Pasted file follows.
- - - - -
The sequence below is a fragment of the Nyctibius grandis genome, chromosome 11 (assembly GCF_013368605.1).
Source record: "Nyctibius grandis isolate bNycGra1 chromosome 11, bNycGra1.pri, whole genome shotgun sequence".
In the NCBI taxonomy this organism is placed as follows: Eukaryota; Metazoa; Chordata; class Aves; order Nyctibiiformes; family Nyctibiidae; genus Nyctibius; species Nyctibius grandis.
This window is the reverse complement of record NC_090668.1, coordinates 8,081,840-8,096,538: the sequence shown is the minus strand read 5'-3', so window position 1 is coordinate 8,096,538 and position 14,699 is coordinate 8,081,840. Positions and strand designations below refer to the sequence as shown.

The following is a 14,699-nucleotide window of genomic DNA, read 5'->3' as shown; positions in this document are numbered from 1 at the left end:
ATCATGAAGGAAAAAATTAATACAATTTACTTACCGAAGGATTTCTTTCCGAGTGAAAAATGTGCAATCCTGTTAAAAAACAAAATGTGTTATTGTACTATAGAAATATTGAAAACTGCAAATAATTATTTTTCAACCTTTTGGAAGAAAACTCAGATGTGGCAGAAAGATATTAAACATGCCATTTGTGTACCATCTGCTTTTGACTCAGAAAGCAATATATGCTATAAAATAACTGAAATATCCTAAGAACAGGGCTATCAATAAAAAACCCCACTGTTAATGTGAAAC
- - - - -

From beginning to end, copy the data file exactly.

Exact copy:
The sequence below is a fragment of the Nyctibius grandis genome, chromosome 11 (assembly GCF_013368605.1).
Source record: "Nyctibius grandis isolate bNycGra1 chromosome 11, bNycGra1.pri, whole genome shotgun sequence".
In the NCBI taxonomy this organism is placed as follows: Eukaryota; Metazoa; Chordata; class Aves; order Nyctibiiformes; family Nyctibiidae; genus Nyctibius; species Nyctibius grandis.
This window is the reverse complement of record NC_090668.1, coordinates 8,081,840-8,096,538: the sequence shown is the minus strand read 5'-3', so window position 1 is coordinate 8,096,538 and position 14,699 is coordinate 8,081,840. Positions and strand designations below refer to the sequence as shown.

The following is a 14,699-nucleotide window of genomic DNA, read 5'->3' as shown; positions in this document are numbered from 1 at the left end:
ATCATGAAGGAAAAAATTAATACAATTTACTTACCGAAGGATTTCTTTCCGAGTGAAAAATGTGCAATCCTGTTAAAAAACAAAATGTGTTATTGTACTATAGAAATATTGAAAACTGCAAATAATTATTTTTCAACCTTTTGGAAGAAAACTCAGATGTGGCAGAAAGATATTAAACATGCCATTTGTGTACCATCTGCTTTTGACTCAGAAAGCAATATATGCTATAAAATAACTGAAATATCCTAAGAACAGGGCTATCAATAAAAAACCCCACTGTTAATGTGAAAC